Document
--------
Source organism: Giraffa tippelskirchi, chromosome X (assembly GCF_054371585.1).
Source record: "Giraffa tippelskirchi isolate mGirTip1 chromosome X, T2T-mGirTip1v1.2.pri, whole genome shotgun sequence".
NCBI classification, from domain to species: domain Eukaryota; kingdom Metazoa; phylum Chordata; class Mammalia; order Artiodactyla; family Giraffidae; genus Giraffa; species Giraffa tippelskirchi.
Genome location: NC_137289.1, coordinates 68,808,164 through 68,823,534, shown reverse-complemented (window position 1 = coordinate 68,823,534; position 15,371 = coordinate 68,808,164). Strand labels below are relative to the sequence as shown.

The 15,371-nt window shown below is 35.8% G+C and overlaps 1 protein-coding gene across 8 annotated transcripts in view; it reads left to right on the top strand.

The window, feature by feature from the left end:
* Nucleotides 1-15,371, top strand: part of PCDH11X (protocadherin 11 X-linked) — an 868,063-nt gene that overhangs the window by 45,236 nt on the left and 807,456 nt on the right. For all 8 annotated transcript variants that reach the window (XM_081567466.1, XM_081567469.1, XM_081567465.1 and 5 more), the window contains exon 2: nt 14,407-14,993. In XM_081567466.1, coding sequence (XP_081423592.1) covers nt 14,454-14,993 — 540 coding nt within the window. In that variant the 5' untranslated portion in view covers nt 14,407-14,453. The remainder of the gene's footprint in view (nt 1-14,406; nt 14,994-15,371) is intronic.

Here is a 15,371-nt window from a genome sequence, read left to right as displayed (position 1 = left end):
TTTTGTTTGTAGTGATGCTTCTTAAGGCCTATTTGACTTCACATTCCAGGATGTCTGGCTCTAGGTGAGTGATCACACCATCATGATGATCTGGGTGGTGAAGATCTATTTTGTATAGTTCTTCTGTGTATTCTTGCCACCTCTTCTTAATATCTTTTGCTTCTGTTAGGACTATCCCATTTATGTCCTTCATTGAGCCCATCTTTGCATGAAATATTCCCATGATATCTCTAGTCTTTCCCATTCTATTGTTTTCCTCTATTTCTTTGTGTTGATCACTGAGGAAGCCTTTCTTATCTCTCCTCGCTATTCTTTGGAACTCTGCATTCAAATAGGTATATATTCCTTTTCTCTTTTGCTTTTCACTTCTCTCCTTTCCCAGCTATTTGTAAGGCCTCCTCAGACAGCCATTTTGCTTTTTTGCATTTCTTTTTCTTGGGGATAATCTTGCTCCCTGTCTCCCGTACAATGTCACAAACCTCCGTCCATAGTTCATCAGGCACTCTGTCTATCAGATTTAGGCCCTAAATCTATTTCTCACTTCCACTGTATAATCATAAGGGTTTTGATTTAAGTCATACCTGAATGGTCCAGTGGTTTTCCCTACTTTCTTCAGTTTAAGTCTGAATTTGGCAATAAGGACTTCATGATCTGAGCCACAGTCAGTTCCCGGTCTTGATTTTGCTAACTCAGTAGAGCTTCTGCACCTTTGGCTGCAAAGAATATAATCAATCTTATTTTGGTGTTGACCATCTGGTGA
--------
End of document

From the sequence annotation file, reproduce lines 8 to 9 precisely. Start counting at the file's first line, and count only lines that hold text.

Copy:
Here is a 15,371-nt window from a genome sequence, read left to right as displayed (position 1 = left end):
TTTTGTTTGTAGTGATGCTTCTTAAGGCCTATTTGACTTCACATTCCAGGATGTCTGGCTCTAGGTGAGTGATCACACCATCATGATGATCTGGGTGGTGAAGATCTATTTTGTATAGTTCTTCTGTGTATTCTTGCCACCTCTTCTTAATATCTTTTGCTTCTGTTAGGACTATCCCATTTATGTCCTTCATTGAGCCCATCTTTGCATGAAATATTCCCATGATATCTCTAGTCTTTCCCATTCTATTGTTTTCCTCTATTTCTTTGTGTTGATCACTGAGGAAGCCTTTCTTATCTCTCCTCGCTATTCTTTGGAACTCTGCATTCAAATAGGTATATATTCCTTTTCTCTTTTGCTTTTCACTTCTCTCCTTTCCCAGCTATTTGTAAGGCCTCCTCAGACAGCCATTTTGCTTTTTTGCATTTCTTTTTCTTGGGGATAATCTTGCTCCCTGTCTCCCGTACAATGTCACAAACCTCCGTCCATAGTTCATCAGGCACTCTGTCTATCAGATTTAGGCCCTAAATCTATTTCTCACTTCCACTGTATAATCATAAGGGTTTTGATTTAAGTCATACCTGAATGGTCCAGTGGTTTTCCCTACTTTCTTCAGTTTAAGTCTGAATTTGGCAATAAGGACTTCATGATCTGAGCCACAGTCAGTTCCCGGTCTTGATTTTGCTAACTCAGTAGAGCTTCTGCACCTTTGGCTGCAAAGAATATAATCAATCTTATTTTGGTGTTGACCATCTGGTGA